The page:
Hydrophobins are a well-defined class of proteins (Wessels, 1997, Adv. Microb. Physio. 38: 1-45; Wosten, 2001, Annu Rev. Microbiol. 55: 625-646) capable of self-assembly at a hydrophobic/hydrophilic interface, and having a conserved sequence:

(SEQ ID NO. 1)
Xn-C-X5-9-C-C-X11-39-C-X8-23-C-X5-9-C-C-X6-18-C-Xm

where X represents any amino acid, and n and m independently represent an integer. Typically, a hydrophobin has a length of up to 125 amino acids. The cysteine residues (C) in the conserved sequence are part of disulphide bridges. In the context of the present invention, the term hydrophobin has a wider meaning to include functionally equivalent proteins still displaying the characteristic of self-assembly at a hydrophobic-hydrophilic interface resulting in a protein film, such as proteins comprising the sequence:

(SEQ ID NO. 2)
Xn-C-X1-50-C-X0-5-C-X1-100-C-X1-100-C-X1-50-C-
X0-5-C-X1-50-C-Xm

or parts thereof still displaying the characteristic of self-assembly at a hydrophobic-hydrophilic interface resulting in a protein film. In accordance with the definition of the present invention, self-assembly can be detected by adsorbing the protein to Teflon and using Circular Dichroism to establish the presence of a secondary structure (in general, α-helix) (De Vocht et al., 1998, Biophys. J. 74: 2059-68).

The formation of a film can be established by incubating a Teflon sheet in the protein solution followed by at least three washes with water or buffer (Wosten et al., 1994, Embo. J. 13: 5848-54). The protein film can be visualised by any suitable method, such as labeling with a fluorescent marker or by the use of fluorescent antibodies, as is well established in the art. m and n typically have values ranging from 0 to 2000, but more usually m and n in total are less than 100 or 200. The definition of hydrophobin in the context of the present invention includes fusion proteins of a hydrophobin and another polypeptide as well as conjugates of hydrophobin and other molecules such as polysaccharides.

Hydrophobins identified to date are generally classed as either class I or class II. Both types have been identified in fungi as secreted proteins that self-assemble at hydrophobilic interfaces into amphipathic films. Assemblages of class I hydrophobins are generally relatively insoluble whereas those of class II hydrophobins readily dissolve in a variety of solvents. Preferably the hydrophobin is soluble in water, by which is meant that it is at least 0.1% soluble in water, preferably at least 0.5%. By at least 0.1% soluble is meant that no hydrophobin precipitates when 0.1 g of hydrophobin in 99.9 mL of water is subjected to 30,000 g centrifugation for 30 minutes at 20° C.

Hydrophobin-like proteins (e.g.“chaplins”) have also been identified in filamentous bacteria, such as Actinomycete and Streptomyces sp. (WO01/74864; Talbot, 2003, Curr. Biol, 13: R696-R698). These bacterial proteins by contrast to fungal hydrophobins, may form only up to one disulphide bridge since they may have only two cysteine residues. Such proteins are an example of functional equivalents to hydrophobins having the consensus sequences shown in SEQ ID NOs. 1 and 2, and are within the scope of the present invention.

More than 34 genes coding for hydrophobins have been cloned, from over 16 fungal species (see for example WO96/41882 which gives the sequence of hydrophobins identified in Agaricus bisporus; and Wosten, 2001, Annu Rev. Microbiol. 55: 625-646). For the purpose of the invention hydrophobins possessing at least 80% identity at the amino acid level to a hydrophobin that naturally occurs are also embraced within the term “hydrophobins”.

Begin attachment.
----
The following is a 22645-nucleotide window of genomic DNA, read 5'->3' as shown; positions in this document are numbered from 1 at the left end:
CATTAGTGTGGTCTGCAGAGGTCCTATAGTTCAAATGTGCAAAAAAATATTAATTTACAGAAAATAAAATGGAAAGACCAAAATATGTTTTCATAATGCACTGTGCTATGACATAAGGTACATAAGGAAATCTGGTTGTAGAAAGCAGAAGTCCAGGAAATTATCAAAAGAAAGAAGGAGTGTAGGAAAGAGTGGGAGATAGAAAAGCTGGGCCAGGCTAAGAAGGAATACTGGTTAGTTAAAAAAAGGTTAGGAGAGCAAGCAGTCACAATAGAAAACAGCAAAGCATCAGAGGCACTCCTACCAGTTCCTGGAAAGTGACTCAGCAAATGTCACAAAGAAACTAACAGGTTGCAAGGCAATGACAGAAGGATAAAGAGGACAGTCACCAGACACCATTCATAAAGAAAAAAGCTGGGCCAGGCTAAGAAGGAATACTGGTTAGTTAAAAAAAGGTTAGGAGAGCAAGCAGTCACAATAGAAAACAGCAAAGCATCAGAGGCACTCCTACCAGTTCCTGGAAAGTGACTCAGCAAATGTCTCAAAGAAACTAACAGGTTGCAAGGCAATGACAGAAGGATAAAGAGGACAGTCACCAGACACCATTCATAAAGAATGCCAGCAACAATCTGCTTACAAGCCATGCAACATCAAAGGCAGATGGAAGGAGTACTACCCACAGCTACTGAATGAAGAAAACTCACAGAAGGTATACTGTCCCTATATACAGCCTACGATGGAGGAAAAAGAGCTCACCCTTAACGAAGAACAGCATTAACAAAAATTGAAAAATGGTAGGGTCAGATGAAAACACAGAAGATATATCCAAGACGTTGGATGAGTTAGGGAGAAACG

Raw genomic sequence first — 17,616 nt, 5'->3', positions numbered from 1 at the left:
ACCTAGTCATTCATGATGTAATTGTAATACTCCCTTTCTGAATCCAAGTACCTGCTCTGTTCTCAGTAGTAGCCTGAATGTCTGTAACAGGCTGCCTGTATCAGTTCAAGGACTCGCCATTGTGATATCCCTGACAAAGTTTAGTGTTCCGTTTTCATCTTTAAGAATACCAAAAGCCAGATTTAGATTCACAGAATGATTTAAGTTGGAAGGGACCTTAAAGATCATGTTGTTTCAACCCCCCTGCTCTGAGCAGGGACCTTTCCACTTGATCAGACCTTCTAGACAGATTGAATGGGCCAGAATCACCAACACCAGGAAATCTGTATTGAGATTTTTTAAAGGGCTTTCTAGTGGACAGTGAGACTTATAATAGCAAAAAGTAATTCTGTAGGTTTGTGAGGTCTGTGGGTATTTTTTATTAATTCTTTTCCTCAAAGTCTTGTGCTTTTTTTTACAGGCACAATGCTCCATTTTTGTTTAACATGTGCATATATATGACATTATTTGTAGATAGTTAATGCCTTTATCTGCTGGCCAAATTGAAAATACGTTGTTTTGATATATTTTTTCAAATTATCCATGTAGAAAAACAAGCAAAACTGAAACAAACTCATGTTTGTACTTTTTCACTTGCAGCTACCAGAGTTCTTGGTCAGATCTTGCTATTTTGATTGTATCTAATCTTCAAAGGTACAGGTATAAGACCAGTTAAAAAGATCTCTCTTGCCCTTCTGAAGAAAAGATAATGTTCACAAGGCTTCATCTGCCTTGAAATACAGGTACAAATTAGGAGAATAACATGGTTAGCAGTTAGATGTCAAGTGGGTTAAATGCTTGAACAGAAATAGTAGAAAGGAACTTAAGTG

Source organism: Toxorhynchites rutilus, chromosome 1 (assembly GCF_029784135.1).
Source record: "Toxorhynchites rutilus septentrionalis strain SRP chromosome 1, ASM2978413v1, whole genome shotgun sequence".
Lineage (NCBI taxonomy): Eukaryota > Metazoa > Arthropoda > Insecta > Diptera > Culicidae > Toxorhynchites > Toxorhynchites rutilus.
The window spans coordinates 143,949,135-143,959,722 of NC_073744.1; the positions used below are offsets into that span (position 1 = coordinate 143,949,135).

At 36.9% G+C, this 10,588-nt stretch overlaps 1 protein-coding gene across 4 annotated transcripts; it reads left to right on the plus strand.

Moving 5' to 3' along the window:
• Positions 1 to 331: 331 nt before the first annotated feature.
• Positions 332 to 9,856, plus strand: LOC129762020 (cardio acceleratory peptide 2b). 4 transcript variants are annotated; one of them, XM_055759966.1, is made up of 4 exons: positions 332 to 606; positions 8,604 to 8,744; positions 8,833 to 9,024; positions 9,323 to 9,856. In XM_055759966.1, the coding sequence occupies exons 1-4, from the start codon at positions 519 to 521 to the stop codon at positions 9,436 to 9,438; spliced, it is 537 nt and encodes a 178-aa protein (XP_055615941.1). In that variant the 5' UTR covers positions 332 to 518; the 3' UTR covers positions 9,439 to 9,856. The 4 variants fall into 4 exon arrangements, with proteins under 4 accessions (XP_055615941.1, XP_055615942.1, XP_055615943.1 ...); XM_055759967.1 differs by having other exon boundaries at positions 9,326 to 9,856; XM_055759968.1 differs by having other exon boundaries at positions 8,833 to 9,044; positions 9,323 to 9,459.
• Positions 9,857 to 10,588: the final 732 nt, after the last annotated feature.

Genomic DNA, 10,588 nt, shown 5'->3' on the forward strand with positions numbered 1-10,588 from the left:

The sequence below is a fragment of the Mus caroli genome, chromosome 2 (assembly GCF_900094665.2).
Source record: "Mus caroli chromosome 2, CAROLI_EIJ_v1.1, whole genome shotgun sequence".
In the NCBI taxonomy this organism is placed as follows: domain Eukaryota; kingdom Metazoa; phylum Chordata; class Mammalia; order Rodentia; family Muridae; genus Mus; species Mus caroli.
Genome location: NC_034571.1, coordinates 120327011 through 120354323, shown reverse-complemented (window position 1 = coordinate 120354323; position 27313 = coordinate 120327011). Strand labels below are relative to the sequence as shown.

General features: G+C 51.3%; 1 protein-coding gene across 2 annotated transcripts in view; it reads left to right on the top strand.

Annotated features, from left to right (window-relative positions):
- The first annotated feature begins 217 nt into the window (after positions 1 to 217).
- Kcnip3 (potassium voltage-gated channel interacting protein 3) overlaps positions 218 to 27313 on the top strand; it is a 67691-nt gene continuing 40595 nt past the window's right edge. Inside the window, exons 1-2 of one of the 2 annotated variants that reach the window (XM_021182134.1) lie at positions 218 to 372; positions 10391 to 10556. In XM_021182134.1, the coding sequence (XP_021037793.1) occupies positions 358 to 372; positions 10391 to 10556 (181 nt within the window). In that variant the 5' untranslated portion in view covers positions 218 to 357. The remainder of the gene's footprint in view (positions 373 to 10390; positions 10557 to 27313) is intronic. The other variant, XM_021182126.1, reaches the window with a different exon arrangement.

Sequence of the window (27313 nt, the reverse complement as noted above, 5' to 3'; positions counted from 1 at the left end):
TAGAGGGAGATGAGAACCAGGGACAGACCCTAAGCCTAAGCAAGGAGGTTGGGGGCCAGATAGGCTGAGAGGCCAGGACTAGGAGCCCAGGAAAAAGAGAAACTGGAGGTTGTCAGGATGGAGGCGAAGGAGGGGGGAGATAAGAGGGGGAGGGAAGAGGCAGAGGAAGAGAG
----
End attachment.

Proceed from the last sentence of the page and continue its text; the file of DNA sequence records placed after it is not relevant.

Antifoams

The term “antifoam” includes both antifoams which are usually added before foaming occurs and also those which are usually added once the foam has formed (sometimes known as defoamers). A definition of antifoams used in the present invention is found in “Foam and its mitigation in fermentation systems”—Beth Junker—Biotechnology Progress, 2007, 23, 768-784.

Fermentation Process

The fermentation to produce hydrophobin is carried out by culturing the host cell in a liquid fermentation medium within a bioreactor (e.g. an industrial fermenter). The composition of the medium (e.g. nutrients, carbon source etc.), temperature and pH are chosen to provide appropriate conditions for growth of the culture and/or production of the foaming agent. Air or oxygen-enriched air is normally sparged into the medium to provide oxygen for respiration of the culture.

The antifoam may be included in the initial medium composition and/or added as required through the period of the fermentation. Common practice is to employ a foam detection method, such as a conductivity probe, which automatically triggers addition of the antifoam. In the present invention, the antifoam is preferably present at a final concentration of from 0.1 to 20 g/L, more preferably from 1 to 10 g/L.

The fermenter temperature during step i), i.e. during fermentation, may be above or below the cloud point of the antifoam. Preferably the fermenter temperature is above the cloud point of the antifoam, since the antifoam is most effective at causing bubble coalescence and foam collapse above its cloud point. The fermenter temperature is generally chosen to achieve optimum conditions for growth of the host cells and/or production.

BRIEF DESCRIPTION OF THE INVENTION

It is the object of the invention to provide a process for extracting hydrophobin from a solution wherein carrageenan is added to the solution and the pH of the solution is brought below 3.5, preferably below 3.

In a first preferred embodiment of the invention, the solution is then filtered to produce a retentate and a filtrate, hydrophobin being recovered from the retentate. In a second preferred embodiment of the invention, the solution is submitted to a centrifugation step to produce a supernatant which is removed, leaving a remaining phase. Hydrophobin is then removed from the remaining phase.

Preferably, the process comprises the step of cultivating a host cell in a fermentation medium wherein the host cell extra-cellularly secretes hydrophobin; and the fermentation medium contains an antifoam. More preferably, the fermentation medium is aerated by sparging air or oxygen-enriched air into it.